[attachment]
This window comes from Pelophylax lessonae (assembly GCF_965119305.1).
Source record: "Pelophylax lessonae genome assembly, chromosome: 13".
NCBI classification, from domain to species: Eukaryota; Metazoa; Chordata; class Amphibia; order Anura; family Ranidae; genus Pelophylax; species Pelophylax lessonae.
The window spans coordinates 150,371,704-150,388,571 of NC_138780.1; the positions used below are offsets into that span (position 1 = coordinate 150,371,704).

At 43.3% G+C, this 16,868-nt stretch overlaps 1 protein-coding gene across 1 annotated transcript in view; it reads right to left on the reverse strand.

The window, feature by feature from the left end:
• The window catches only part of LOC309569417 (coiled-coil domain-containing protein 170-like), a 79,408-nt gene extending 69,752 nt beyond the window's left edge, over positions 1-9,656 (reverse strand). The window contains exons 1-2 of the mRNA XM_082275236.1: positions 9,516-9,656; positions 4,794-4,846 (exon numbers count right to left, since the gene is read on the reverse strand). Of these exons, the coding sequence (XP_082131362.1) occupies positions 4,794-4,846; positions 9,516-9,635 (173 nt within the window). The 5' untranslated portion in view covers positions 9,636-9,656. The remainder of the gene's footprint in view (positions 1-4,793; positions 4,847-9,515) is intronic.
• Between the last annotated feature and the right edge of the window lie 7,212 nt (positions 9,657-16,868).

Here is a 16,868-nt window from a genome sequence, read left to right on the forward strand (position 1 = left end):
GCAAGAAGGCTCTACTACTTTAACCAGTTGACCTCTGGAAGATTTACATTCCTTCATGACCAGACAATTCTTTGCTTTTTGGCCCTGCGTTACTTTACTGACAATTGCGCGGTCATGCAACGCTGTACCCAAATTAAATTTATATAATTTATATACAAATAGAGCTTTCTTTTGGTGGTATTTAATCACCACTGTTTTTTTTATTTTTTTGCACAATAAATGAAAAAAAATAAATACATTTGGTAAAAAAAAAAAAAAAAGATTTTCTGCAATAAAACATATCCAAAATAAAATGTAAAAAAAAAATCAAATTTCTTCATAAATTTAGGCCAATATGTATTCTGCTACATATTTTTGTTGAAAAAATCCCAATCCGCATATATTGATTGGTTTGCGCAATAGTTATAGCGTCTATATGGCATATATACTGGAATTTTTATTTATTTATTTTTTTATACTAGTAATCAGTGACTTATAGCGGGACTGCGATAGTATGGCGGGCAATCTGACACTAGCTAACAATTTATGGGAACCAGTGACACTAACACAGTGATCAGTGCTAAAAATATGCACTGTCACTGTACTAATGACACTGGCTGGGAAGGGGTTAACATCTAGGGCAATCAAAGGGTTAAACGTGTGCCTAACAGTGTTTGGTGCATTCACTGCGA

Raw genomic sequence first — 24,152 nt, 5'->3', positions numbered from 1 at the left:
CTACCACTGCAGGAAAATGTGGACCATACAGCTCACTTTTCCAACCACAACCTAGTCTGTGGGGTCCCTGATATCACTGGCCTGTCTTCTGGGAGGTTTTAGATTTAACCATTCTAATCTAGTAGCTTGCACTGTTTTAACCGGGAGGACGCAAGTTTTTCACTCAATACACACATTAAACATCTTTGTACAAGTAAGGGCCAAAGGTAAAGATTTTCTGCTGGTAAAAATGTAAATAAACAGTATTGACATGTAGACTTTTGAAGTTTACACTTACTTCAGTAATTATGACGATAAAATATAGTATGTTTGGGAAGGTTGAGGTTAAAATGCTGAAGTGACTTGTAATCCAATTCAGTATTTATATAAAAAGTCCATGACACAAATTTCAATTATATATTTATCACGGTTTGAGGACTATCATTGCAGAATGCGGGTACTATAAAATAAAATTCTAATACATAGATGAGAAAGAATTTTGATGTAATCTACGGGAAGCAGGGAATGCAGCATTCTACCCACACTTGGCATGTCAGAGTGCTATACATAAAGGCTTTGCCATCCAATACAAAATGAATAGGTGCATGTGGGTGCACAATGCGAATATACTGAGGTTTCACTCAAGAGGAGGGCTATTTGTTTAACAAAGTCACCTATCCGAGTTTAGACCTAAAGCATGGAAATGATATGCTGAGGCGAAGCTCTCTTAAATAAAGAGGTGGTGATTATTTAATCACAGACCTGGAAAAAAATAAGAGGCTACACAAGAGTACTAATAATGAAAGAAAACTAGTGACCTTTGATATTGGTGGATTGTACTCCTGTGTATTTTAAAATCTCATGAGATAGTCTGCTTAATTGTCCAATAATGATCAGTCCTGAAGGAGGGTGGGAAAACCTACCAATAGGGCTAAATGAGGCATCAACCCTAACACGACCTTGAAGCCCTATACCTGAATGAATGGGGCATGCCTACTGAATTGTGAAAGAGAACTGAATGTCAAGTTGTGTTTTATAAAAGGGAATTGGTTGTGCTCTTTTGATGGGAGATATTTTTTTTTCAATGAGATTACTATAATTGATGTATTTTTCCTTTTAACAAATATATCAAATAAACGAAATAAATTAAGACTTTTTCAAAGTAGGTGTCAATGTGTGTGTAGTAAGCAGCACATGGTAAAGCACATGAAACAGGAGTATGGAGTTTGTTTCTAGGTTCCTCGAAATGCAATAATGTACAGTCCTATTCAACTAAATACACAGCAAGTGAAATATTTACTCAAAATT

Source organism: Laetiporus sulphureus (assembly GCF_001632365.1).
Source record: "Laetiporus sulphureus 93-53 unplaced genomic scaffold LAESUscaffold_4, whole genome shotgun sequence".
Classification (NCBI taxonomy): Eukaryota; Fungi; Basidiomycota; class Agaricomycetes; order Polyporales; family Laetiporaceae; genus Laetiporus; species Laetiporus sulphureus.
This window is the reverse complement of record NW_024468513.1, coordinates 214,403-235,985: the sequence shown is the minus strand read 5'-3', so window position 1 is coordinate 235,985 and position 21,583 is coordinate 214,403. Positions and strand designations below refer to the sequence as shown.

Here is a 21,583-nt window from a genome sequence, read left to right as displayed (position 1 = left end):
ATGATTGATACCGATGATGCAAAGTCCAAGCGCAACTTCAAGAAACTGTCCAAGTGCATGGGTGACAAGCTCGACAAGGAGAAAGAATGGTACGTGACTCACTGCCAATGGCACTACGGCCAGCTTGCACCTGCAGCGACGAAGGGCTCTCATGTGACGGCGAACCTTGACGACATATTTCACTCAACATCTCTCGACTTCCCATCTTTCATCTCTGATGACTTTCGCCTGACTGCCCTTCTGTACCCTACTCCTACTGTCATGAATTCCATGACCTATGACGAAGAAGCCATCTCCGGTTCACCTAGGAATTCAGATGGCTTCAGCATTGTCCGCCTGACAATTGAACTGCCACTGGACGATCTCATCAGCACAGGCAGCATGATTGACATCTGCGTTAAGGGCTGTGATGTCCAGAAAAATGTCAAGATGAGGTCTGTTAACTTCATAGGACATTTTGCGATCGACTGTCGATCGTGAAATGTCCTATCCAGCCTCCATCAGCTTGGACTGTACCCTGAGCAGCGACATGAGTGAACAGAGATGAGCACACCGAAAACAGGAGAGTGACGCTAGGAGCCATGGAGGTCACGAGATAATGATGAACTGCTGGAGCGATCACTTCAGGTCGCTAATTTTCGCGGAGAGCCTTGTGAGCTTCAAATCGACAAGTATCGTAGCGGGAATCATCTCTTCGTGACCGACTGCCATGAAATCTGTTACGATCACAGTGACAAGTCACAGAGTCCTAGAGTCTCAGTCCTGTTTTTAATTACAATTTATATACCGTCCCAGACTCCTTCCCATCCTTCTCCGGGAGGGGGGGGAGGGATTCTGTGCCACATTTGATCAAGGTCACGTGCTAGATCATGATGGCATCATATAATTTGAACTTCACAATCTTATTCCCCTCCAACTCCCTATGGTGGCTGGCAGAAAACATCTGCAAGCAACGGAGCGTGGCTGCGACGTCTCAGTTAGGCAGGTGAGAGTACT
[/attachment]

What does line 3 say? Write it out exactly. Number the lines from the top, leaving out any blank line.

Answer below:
NCBI classification, from domain to species: Eukaryota; Metazoa; Chordata; class Amphibia; order Anura; family Ranidae; genus Pelophylax; species Pelophylax lessonae.